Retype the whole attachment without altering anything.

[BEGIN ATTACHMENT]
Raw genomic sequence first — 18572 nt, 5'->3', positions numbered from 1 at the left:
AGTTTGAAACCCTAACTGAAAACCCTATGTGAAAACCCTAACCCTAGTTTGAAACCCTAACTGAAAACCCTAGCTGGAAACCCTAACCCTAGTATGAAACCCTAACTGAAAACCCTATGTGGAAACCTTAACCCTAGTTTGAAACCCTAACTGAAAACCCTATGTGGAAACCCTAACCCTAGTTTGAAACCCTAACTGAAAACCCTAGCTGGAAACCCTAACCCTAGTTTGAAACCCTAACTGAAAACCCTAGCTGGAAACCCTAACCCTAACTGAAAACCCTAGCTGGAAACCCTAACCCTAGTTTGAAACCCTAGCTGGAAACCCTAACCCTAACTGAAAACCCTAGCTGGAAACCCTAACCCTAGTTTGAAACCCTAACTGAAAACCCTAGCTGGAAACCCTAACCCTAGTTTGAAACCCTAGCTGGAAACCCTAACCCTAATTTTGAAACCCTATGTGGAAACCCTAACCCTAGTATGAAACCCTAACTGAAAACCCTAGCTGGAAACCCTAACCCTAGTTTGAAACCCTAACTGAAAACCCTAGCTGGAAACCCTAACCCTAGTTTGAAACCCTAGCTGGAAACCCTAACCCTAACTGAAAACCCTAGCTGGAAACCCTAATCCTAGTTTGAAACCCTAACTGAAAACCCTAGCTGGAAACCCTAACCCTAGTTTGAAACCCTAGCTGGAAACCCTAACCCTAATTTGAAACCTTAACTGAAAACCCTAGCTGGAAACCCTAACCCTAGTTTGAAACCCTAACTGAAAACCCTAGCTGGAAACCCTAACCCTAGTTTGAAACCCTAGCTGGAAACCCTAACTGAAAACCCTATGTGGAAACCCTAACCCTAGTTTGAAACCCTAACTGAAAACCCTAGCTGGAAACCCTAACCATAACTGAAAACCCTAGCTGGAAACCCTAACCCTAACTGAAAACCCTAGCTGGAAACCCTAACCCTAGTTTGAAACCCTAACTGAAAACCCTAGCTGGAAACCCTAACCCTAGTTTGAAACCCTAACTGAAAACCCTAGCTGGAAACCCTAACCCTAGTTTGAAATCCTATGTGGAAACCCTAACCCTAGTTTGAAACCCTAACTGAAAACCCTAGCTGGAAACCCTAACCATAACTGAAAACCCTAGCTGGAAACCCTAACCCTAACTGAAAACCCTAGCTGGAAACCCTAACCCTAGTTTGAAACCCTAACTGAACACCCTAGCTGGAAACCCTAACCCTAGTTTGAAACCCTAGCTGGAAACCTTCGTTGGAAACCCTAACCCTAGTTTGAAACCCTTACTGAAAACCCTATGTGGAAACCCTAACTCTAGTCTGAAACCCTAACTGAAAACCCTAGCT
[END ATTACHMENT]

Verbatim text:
Raw genomic sequence first — 18572 nt, 5'->3', positions numbered from 1 at the left:
AGTTTGAAACCCTAACTGAAAACCCTATGTGAAAACCCTAACCCTAGTTTGAAACCCTAACTGAAAACCCTAGCTGGAAACCCTAACCCTAGTATGAAACCCTAACTGAAAACCCTATGTGGAAACCTTAACCCTAGTTTGAAACCCTAACTGAAAACCCTATGTGGAAACCCTAACCCTAGTTTGAAACCCTAACTGAAAACCCTAGCTGGAAACCCTAACCCTAGTTTGAAACCCTAACTGAAAACCCTAGCTGGAAACCCTAACCCTAACTGAAAACCCTAGCTGGAAACCCTAACCCTAGTTTGAAACCCTAGCTGGAAACCCTAACCCTAACTGAAAACCCTAGCTGGAAACCCTAACCCTAGTTTGAAACCCTAACTGAAAACCCTAGCTGGAAACCCTAACCCTAGTTTGAAACCCTAGCTGGAAACCCTAACCCTAATTTTGAAACCCTATGTGGAAACCCTAACCCTAGTATGAAACCCTAACTGAAAACCCTAGCTGGAAACCCTAACCCTAGTTTGAAACCCTAACTGAAAACCCTAGCTGGAAACCCTAACCCTAGTTTGAAACCCTAGCTGGAAACCCTAACCCTAACTGAAAACCCTAGCTGGAAACCCTAATCCTAGTTTGAAACCCTAACTGAAAACCCTAGCTGGAAACCCTAACCCTAGTTTGAAACCCTAGCTGGAAACCCTAACCCTAATTTGAAACCTTAACTGAAAACCCTAGCTGGAAACCCTAACCCTAGTTTGAAACCCTAACTGAAAACCCTAGCTGGAAACCCTAACCCTAGTTTGAAACCCTAGCTGGAAACCCTAACTGAAAACCCTATGTGGAAACCCTAACCCTAGTTTGAAACCCTAACTGAAAACCCTAGCTGGAAACCCTAACCATAACTGAAAACCCTAGCTGGAAACCCTAACCCTAACTGAAAACCCTAGCTGGAAACCCTAACCCTAGTTTGAAACCCTAACTGAAAACCCTAGCTGGAAACCCTAACCCTAGTTTGAAACCCTAACTGAAAACCCTAGCTGGAAACCCTAACCCTAGTTTGAAATCCTATGTGGAAACCCTAACCCTAGTTTGAAACCCTAACTGAAAACCCTAGCTGGAAACCCTAACCATAACTGAAAACCCTAGCTGGAAACCCTAACCCTAACTGAAAACCCTAGCTGGAAACCCTAACCCTAGTTTGAAACCCTAACTGAACACCCTAGCTGGAAACCCTAACCCTAGTTTGAAACCCTAGCTGGAAACCTTCGTTGGAAACCCTAACCCTAGTTTGAAACCCTTACTGAAAACCCTATGTGGAAACCCTAACTCTAGTCTGAAACCCTAACTGAAAACCCTAGCT